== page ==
Constitutional privacy consists of two interrelated types of privacy: (1) the right to make certain kinds of decisions independently and (2) an individual's interest in avoiding disclosure of personal matters. Open Records Decision No. 455 at 4 (1987). The first type protects an individual's autonomy within "zones of privacy" which include matters related to marriage, procreation, contraception, family relationships, and child rearing and education. Id. The second type of constitutional privacy requires a balancing between the individual's privacy interests and the public's need to know information of public concern. Id. The scope of information protected is narrower than that protected under the common law doctrine of privacy; the information must concern the "most intimate aspects of human affairs." Id. at 5 (citing Ramie v. City of Hedwig Village, Texas, 765 F.2d 490 (5th Cir. 1985)).

The requested loan application contains personal financial information such as personal financial statements, personal credit history, and personal bank account numbers. In Open Records Decision No. 373 (1983), we concluded that such information can generally be considered highly intimate and embarrassing:

In our opinion, all financial information relating to an individual -- including sources of income, salary, mortgage payments, assets, medical and utility bills, social security and veterans benefits, retirement and state assistance benefits, and credit history -- ordinarily satisfies the first requirement of common law privacy, in that it constitutes highly intimate or embarrassing facts about the individual, such that its public disclosure would be highly objectionable to a person of ordinary sensibilities.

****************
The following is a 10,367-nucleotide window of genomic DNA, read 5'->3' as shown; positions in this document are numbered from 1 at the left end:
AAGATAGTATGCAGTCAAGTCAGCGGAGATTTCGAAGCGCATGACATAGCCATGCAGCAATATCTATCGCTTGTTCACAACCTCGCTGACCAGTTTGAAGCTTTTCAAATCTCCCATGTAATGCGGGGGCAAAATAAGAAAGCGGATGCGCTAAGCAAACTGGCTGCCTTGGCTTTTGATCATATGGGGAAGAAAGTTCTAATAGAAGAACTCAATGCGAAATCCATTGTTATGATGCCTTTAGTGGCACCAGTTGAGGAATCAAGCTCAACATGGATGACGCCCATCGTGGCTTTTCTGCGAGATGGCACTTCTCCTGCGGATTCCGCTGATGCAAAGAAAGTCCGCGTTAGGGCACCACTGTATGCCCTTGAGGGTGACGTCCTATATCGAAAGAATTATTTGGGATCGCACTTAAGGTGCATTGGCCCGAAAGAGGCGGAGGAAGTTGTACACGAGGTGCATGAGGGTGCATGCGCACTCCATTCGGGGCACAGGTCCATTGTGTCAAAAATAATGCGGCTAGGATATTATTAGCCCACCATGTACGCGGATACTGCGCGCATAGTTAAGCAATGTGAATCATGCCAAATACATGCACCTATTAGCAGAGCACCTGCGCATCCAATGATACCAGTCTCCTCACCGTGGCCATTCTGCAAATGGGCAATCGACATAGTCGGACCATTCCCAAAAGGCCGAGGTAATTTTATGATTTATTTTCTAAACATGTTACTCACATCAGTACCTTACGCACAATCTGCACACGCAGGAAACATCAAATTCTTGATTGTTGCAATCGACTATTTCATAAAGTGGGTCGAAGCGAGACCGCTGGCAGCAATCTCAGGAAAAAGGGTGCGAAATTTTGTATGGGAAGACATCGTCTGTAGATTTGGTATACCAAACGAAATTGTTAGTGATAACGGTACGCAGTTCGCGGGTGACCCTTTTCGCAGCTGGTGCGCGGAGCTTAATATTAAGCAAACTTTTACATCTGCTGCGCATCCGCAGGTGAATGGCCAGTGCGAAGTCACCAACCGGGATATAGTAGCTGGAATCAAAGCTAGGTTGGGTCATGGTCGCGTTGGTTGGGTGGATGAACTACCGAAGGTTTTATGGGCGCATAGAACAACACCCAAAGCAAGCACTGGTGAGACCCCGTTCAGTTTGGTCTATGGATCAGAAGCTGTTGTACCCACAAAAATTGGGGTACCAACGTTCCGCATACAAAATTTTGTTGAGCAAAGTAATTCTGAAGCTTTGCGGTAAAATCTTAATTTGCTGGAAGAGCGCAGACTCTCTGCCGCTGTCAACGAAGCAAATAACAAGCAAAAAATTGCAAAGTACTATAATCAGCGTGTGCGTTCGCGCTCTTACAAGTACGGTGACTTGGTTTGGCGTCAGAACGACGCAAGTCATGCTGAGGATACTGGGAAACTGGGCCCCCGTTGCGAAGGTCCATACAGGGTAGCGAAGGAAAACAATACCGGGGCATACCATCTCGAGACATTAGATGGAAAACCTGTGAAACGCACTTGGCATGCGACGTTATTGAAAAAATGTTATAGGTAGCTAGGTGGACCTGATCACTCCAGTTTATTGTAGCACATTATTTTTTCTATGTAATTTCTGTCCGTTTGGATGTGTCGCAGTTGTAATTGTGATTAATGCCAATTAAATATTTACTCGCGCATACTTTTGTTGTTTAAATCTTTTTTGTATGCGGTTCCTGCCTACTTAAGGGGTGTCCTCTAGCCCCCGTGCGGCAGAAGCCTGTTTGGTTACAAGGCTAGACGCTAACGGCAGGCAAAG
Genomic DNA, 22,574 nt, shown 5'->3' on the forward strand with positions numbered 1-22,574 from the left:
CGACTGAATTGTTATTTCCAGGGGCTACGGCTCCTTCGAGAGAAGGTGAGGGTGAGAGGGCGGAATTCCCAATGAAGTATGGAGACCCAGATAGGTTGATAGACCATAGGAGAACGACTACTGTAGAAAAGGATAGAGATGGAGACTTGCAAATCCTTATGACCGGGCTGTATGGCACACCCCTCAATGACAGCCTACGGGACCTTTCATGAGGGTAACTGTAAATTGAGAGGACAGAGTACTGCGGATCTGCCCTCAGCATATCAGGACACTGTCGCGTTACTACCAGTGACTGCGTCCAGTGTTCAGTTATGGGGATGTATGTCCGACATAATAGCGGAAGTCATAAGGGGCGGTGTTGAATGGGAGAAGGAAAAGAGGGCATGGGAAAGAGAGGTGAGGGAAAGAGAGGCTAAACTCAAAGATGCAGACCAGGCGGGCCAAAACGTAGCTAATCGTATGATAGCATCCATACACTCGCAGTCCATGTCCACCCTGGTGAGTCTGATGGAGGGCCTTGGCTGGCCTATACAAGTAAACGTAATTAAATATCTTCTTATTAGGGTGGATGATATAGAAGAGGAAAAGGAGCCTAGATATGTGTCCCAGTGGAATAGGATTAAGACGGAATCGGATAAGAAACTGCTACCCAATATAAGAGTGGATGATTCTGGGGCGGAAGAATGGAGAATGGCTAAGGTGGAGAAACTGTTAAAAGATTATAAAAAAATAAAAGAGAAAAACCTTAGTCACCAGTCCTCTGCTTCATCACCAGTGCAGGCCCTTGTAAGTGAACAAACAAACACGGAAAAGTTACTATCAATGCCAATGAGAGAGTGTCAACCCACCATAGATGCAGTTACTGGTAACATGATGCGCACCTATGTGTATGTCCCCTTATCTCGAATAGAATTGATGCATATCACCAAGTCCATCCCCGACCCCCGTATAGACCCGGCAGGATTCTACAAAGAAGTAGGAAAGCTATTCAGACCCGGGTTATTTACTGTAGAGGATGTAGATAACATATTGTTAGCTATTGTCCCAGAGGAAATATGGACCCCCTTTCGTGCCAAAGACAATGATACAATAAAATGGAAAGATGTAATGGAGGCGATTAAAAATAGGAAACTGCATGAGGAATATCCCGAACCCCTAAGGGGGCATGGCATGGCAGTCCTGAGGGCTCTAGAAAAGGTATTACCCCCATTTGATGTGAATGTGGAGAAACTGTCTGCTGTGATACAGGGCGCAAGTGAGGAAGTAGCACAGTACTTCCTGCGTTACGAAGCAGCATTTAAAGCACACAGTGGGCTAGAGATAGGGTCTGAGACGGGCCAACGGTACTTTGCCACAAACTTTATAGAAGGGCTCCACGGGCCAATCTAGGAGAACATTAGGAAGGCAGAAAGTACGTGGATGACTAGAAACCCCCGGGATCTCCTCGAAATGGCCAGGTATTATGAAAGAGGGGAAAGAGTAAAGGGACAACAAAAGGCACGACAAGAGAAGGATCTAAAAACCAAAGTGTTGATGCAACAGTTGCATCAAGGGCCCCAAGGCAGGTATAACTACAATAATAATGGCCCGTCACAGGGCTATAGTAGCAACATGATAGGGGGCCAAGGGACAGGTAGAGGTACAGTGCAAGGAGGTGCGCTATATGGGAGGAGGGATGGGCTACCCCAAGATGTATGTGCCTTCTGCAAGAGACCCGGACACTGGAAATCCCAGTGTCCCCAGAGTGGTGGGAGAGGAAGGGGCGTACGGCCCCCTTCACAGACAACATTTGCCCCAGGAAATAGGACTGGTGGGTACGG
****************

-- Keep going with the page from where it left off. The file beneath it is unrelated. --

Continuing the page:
ORD 373 at 3. Of course, personal financial information does not meet the test for common law privacy unless it is also of no legitimate interest to the public. In Open Records Decision No. 373 (1983), we concluded that the determination of whether the public's interest in obtaining highly intimate and embarrassing information is sufficient to justify its disclosure must be made on a case-by-case basis. In this case, we believe that releasing the summary financial information contained in the document titled "Loan Guaranty Program Summary" ("loan summary") is sufficient to satisfy the legitimate public interest in how and to whom TAFA awards agricultural loan guaranties. This document contains the essential terms of the loan that TAFA has guaranteed. See Open Records Decision Nos. 600 (1992), 523 (1989). On the other hand, we do not believe that the public has a legitimate interest in the borrower's detailed personal financial statements, personal bank account numbers, or personal credit histories. See Open Records Decision Nos. 620 (1993), 600 (1992). We have indicated on the submitted application materials which detailed personal financial information the department should withhold under section 552.101. See Open Records Decision No. 385 (1983) (drawing distinction between basic facts regarding financial transaction between individual and governmental body, and background financial information which may be protected by common law privacy).